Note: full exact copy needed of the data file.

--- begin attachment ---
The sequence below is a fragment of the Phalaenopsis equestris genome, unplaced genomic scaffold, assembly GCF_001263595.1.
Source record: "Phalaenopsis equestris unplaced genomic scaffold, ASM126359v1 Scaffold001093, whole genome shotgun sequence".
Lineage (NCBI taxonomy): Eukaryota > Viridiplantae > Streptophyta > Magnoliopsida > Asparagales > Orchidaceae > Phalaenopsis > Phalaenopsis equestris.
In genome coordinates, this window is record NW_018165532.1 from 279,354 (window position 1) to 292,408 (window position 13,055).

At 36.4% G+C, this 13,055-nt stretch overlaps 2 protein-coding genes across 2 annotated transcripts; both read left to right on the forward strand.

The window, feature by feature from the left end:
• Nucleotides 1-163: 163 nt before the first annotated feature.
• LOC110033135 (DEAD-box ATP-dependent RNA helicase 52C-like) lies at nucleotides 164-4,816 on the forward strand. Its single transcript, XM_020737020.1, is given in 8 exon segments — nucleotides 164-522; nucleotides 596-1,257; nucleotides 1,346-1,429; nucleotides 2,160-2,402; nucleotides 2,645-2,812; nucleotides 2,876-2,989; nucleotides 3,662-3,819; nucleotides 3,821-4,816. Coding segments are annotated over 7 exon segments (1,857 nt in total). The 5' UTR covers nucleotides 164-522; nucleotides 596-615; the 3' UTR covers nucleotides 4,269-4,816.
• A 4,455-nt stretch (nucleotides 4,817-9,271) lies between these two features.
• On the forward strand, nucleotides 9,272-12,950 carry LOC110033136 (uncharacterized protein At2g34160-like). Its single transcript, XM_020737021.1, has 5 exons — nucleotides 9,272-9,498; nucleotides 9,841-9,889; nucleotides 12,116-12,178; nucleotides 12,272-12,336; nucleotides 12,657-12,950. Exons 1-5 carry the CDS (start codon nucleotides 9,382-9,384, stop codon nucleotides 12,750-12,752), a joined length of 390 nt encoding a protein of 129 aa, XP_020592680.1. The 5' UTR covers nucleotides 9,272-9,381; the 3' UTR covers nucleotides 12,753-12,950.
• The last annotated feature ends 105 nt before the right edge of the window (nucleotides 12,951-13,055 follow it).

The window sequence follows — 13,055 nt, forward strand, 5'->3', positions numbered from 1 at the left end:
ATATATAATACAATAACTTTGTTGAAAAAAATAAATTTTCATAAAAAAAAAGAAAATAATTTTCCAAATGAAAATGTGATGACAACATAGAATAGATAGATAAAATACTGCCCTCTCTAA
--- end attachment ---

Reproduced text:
The sequence below is a fragment of the Phalaenopsis equestris genome, unplaced genomic scaffold, assembly GCF_001263595.1.
Source record: "Phalaenopsis equestris unplaced genomic scaffold, ASM126359v1 Scaffold001093, whole genome shotgun sequence".
Lineage (NCBI taxonomy): Eukaryota > Viridiplantae > Streptophyta > Magnoliopsida > Asparagales > Orchidaceae > Phalaenopsis > Phalaenopsis equestris.
In genome coordinates, this window is record NW_018165532.1 from 279,354 (window position 1) to 292,408 (window position 13,055).

At 36.4% G+C, this 13,055-nt stretch overlaps 2 protein-coding genes across 2 annotated transcripts; both read left to right on the forward strand.

The window, feature by feature from the left end:
• Nucleotides 1-163: 163 nt before the first annotated feature.
• LOC110033135 (DEAD-box ATP-dependent RNA helicase 52C-like) lies at nucleotides 164-4,816 on the forward strand. Its single transcript, XM_020737020.1, is given in 8 exon segments — nucleotides 164-522; nucleotides 596-1,257; nucleotides 1,346-1,429; nucleotides 2,160-2,402; nucleotides 2,645-2,812; nucleotides 2,876-2,989; nucleotides 3,662-3,819; nucleotides 3,821-4,816. Coding segments are annotated over 7 exon segments (1,857 nt in total). The 5' UTR covers nucleotides 164-522; nucleotides 596-615; the 3' UTR covers nucleotides 4,269-4,816.
• A 4,455-nt stretch (nucleotides 4,817-9,271) lies between these two features.
• On the forward strand, nucleotides 9,272-12,950 carry LOC110033136 (uncharacterized protein At2g34160-like). Its single transcript, XM_020737021.1, has 5 exons — nucleotides 9,272-9,498; nucleotides 9,841-9,889; nucleotides 12,116-12,178; nucleotides 12,272-12,336; nucleotides 12,657-12,950. Exons 1-5 carry the CDS (start codon nucleotides 9,382-9,384, stop codon nucleotides 12,750-12,752), a joined length of 390 nt encoding a protein of 129 aa, XP_020592680.1. The 5' UTR covers nucleotides 9,272-9,381; the 3' UTR covers nucleotides 12,753-12,950.
• The last annotated feature ends 105 nt before the right edge of the window (nucleotides 12,951-13,055 follow it).

The window sequence follows — 13,055 nt, forward strand, 5'->3', positions numbered from 1 at the left end:
ATATATAATACAATAACTTTGTTGAAAAAAATAAATTTTCATAAAAAAAAAGAAAATAATTTTCCAAATGAAAATGTGATGACAACATAGAATAGATAGATAAAATACTGCCCTCTCTAA